When ‘The Gay Footballer’ tweeted, “I am a proud gay man” in early July, it seemed the 29-year wait for a top tier male player to come out publicly would soon be over.
But the @FootballerGay account, which amassed 50,000 followers, was deleted on Tuesday after its anonymous owner, who claimed to be a Championship player – English football’s second division – tweeted:
“I’m not strong enough to do this.”
Real or not, the episode stood in stark contrast to the dozens of openly lesbian and bisexual female players who took to the pitch during the Women’s World Cup, led proudly by the United States’ winning captain, Megan Rapinoe.
After the team’s 2-0 victory over the Netherlands in the final this month, Rapinoe tweeted, “Science is science. Gays rule,” alongside a photo of her celebrating with teammates Ashlyn Harris and Ali Krieger, who are engaged to each other.
“I think homophobia comes from sexism,” said Joanna Lohman, who played nine times for the U.S. women’s national team. “Gay men have the stereotype of being more effeminate so … (that) goes against the stereotype (of) what a male athlete should be.
“Sportswomen are already viewed as more masculine,” said Lohman, 37, who is openly lesbian and retired from professional football earlier this year. “So coming out as gay as a woman isn’t necessarily going against the stereotype of gender roles.”
People involved in men’s football said it has never been more ready for a high profile player to come out. Justin Fashanu, England’s first – and only – openly gay player, went public about his sexuality in 1990. He died by suicide in 1998.
In June, Andy Brennan became Australia’s first professional male footballer to come out while still playing, after now-retired U.S. trailblazer Robbie Rogers did so in 2013.
In Germany, Thomas Hitzlsperger, now VfB Stuttgart’s head of sport, was the first star to come out, one year after retiring.
“Homosexuality in football is something that continues to really bother people,” said Yoann Lemaire who was physically attacked and received death threats as the first openly gay player in his French amateur football league back in 2003.
“(Professional football players) are advised to avoid talking about homosexuality,” said Lemaire, who in 2017 founded Football Ensemble, a group that works with students across France to break down stereotypes about gay people.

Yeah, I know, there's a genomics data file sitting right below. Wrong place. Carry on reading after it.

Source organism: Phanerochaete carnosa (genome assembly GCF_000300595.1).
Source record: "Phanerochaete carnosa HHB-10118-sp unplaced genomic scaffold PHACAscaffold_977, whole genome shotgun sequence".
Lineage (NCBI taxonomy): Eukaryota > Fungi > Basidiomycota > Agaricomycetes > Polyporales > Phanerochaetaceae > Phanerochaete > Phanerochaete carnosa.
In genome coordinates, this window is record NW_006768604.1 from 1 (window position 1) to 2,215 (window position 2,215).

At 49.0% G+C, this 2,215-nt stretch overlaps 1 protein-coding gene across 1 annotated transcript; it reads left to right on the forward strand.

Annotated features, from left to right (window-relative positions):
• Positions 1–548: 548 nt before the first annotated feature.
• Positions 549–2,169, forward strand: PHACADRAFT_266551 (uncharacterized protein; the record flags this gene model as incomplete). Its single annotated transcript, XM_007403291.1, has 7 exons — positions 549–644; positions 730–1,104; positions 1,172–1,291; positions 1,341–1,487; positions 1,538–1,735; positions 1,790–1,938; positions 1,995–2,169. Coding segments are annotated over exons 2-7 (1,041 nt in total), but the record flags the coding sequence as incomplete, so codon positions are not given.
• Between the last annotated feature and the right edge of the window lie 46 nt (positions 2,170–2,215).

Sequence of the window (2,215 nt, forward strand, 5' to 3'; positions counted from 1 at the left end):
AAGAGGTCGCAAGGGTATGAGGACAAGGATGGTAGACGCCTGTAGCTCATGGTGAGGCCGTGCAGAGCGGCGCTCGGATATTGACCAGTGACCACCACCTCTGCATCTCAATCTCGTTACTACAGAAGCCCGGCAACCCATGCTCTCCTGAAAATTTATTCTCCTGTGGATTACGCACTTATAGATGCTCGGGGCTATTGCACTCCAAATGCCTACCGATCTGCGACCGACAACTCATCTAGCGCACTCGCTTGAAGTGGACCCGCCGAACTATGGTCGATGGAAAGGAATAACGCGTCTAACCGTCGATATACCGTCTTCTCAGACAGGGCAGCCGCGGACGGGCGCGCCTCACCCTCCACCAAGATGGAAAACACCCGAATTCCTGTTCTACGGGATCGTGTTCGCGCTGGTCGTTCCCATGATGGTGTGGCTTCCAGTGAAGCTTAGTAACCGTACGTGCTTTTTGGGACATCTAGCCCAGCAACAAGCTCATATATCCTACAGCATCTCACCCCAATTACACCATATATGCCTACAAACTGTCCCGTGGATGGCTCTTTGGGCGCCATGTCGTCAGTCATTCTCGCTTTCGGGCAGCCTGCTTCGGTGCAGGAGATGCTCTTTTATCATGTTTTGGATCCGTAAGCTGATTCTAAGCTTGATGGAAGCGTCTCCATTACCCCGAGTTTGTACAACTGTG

The support shown for ‘The Gay Footballer’ was a positive development, whether he was real or not, said Eric Najib, manager of Stonewall FC, an LGBT+ club founded in 1991.
“(But) if this is a genuine footballer who wanted to come out and felt at the last minute unable to do so, for whatever reason, it’s an indictment of where the national game is,” he said.
A spokesman for England’s governing Football Association (FA) said it is committed to tackling all forms of discrimination and “to help create a safe and comfortable environment for any player to come out, if they wish.”
Female players said going against gender stereotypes by playing a traditionally male sport fosters a more inclusive atmosphere among women.
“All women of my generation, and earlier, who play football have had to be brave in learning to defy sexism and what others in society think of them,” said Becca Hirst, 23, who plays for London’s Leyton Orient.
“That creates a sense of solidarity and perhaps … a more understanding culture around not subscribing to traditional prejudices about sexuality.”
Blair Hamilton started out playing for Aberdeen University’s men’s football team, and switched to the women’s after transitioning gender.
“There’s a lot more emphasis on the social side in the women’s game,” Hamilton said. “Whereas in the men’s game, it’s so focused on winning I feel like that takes over everything.”
But Jim Hearson, a player with LGBT-friendly team London Titans, said men’s football is becoming more accepting.
“In terms of players, I don’t think it’s a dressing room issue at all these days,” he said.
Bigger problems, he said, are the larger financial stakes and public spotlight at the top of the game, as well as the perception that club chairmen and owners from countries with homophobic laws may take issue with an LGBT+ player, meaning an openly gay footballer may have more to lose by coming out.
FIFA, which runs the World Cup, has come under fire for awarding the 2018 men’s competition to Russia – where it is illegal to spread “gay propaganda” to children – and to Qatar, where gay sex is outlawed, for 2022.
“FIFA is committed to ensuring that everyone will be welcome, to building bridges of cultural understanding and to creating an inclusive experience for all participants … including from the LGBTI+ community,” a spokesman said by email.
Football fans are often “treated as a scapegoat” for anti-LGBT+ sentiment in the men’s game, when evidence suggests they are “overwhelmingly supportive,” said Rory Magrath, an expert on football at England’s Solent University.
But homophobic abuse can still be heard in stadiums around Europe. In March, France’s Sports Minister Roxana Maracineanu expressed shock after hearing multiple such chants during a game between Paris Saint-Germain and Marseille.
The French Football League issued a 50,000 euro ($55,700) fine against second division club Lens in May after its fans made homophobic chants against a rival team.
LGBT+ female players are not safe from bigotry either.
“I seem to offend people by the way I look, presenting as a masculine woman with a mohawk,” said the U.S.’s Lohman.
But the confidence of the openly lesbian and bisexual players at the Women’s World Cup appears to herald change.
“I was absolutely buzzing,” said Hirst of Leyton Orient.
“Growing up, we are starved of LGBT+ representation and seek it out where we can for validation and comfort. So to feel as if you belong naturally in a space is so important.”
($1 = 0.8977 euros)
-Rachel Savage @rachelmsavage – Thomson Reuters Foundation